Cost of Ownership:
Beaver Ridge is easy to buy into, but very hard to sell. It is becoming known as a 'White Elephant' of sorts due largely to the reputation that long-time board members have for manufacturing issues that ruin the investment value and quality of experience of those who purchased in good faith. Uncertainty as to the emotional maturity of those in charge makes any community highly unattractive to smart buyers, irrespective of price.
Distribution of power can also be an issue, particularly when it is concentrated in the hands of one or two people feared by those to whom they should be accountable. At Beaver Ridge, one couple essentially picks fellow board members, screens tenants, enforces the rules, levies fines, collects fines, imposes liens, collects the money, spends the money, denies votes, counts votes, crafts official communication to members, sets the agenda and effectively controls the association.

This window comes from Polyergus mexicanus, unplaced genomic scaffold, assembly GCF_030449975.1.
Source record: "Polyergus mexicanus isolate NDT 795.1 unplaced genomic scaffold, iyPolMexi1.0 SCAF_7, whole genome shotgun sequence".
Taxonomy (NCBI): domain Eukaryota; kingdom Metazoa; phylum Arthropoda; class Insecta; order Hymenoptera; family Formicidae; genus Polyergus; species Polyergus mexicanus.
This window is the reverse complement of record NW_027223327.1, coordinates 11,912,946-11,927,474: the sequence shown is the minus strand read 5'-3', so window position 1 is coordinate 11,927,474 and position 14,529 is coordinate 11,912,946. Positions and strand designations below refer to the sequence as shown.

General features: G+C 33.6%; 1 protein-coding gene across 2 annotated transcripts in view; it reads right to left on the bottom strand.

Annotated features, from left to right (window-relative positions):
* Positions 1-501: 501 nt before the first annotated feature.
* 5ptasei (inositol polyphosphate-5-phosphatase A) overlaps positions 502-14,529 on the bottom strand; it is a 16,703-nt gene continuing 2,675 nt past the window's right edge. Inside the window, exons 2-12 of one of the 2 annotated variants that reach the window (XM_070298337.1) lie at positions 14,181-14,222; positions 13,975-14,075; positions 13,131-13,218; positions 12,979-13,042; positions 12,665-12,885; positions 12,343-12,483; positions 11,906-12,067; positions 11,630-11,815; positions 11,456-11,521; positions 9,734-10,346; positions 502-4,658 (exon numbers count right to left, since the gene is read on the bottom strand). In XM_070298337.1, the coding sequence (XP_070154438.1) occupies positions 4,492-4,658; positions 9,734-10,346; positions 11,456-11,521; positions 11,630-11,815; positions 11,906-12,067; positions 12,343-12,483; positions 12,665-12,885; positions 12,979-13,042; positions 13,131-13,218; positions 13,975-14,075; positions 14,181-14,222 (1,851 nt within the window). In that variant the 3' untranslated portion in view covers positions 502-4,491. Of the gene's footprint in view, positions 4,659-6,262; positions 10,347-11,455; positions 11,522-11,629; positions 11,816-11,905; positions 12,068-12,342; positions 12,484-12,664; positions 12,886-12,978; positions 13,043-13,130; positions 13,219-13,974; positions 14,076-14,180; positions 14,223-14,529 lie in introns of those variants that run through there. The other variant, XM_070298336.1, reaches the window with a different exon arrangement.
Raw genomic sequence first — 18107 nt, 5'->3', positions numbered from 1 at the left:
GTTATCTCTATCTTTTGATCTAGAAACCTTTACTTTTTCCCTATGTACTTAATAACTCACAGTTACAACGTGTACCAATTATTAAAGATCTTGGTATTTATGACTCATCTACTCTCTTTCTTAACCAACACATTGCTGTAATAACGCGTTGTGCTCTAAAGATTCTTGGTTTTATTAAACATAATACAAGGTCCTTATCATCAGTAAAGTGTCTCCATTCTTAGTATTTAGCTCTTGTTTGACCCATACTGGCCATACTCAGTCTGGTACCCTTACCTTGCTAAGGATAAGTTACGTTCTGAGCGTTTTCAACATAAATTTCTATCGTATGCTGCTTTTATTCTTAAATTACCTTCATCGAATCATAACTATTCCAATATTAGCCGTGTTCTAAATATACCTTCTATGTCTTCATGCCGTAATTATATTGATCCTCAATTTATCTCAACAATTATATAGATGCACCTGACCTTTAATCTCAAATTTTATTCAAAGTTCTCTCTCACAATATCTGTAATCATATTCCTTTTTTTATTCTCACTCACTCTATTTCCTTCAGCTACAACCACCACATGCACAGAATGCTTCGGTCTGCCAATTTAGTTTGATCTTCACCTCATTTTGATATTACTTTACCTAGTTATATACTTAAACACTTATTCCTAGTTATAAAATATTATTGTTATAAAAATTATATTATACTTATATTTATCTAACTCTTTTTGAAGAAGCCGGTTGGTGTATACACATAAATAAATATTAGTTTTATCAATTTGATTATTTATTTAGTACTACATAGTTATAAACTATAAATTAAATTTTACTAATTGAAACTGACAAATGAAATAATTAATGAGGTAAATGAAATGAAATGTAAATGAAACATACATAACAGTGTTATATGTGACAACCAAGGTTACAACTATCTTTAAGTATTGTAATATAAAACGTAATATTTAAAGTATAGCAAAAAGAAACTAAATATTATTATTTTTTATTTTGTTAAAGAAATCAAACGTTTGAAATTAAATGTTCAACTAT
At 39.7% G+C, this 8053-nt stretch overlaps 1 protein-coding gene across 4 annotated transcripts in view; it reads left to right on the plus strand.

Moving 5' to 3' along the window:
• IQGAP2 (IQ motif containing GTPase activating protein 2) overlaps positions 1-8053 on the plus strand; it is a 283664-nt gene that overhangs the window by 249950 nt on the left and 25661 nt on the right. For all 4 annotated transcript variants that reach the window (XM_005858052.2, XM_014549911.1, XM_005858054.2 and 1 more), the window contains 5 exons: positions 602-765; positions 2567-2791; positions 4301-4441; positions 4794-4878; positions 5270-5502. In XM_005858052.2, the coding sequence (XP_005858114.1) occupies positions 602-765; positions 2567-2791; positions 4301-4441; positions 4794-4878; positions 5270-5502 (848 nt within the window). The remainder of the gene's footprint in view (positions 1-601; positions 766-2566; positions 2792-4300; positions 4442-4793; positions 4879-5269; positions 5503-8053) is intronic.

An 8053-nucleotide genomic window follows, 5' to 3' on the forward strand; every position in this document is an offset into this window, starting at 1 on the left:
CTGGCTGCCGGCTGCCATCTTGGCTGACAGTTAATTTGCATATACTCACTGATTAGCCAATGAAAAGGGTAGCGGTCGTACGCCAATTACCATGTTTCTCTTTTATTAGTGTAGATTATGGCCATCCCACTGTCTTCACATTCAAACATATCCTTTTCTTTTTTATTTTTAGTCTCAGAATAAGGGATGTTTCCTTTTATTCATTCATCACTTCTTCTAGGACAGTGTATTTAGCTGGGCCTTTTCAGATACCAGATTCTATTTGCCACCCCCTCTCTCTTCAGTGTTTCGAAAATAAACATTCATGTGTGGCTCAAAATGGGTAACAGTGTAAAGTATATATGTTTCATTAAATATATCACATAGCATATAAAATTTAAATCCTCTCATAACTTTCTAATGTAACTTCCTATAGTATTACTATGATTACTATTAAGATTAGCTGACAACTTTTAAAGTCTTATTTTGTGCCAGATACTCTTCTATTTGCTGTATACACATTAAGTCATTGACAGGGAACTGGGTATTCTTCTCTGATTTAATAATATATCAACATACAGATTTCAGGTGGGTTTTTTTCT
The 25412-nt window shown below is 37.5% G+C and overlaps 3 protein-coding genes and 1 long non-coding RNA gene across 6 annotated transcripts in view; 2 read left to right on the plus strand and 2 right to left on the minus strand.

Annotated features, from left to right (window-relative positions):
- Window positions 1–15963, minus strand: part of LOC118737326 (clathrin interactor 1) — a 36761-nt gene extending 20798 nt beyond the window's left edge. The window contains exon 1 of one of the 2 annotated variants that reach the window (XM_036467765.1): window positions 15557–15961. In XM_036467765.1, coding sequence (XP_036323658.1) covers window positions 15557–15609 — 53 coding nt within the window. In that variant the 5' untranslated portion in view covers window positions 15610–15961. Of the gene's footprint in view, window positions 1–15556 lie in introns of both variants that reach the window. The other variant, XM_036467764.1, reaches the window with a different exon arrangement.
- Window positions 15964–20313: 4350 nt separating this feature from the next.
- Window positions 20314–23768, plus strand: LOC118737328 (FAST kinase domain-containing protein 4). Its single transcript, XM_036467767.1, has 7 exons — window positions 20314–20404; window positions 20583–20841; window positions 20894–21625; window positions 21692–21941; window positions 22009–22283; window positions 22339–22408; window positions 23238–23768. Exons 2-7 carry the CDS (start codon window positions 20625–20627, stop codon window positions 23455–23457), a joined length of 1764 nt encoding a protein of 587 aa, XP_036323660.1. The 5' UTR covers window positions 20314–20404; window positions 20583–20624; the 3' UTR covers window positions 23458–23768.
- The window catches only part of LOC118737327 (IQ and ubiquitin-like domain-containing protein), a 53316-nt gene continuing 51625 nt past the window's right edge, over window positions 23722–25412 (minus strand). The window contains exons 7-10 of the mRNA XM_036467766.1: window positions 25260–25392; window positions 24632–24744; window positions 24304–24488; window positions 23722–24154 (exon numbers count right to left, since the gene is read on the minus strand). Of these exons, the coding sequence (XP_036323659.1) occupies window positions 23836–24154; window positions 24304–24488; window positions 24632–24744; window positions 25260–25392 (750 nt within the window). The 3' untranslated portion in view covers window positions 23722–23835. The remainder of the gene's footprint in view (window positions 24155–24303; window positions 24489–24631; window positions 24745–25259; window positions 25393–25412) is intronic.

About 1 in 4 units are officially for sale – with the unofficial figure (including those who have given up) thought to be at least as high. Some owners are facing a 40% loss largely because of controversial decisions sanctioned by weaker board members unwilling to stand up to the president and his wife (who, as they like to remind us, are attorneys).
This is a very unique HOA where property value is of surprisingly low importance to those in charge. Members who want to leave are of no value to leadership and, in a way, demonstrate their disloyalty to the group by wanting out.
Values have declined by at least 33% since the current president seized power in 2006. There is a totalitarian feel to the association and some owners and neighbors privately advise others not to buy here.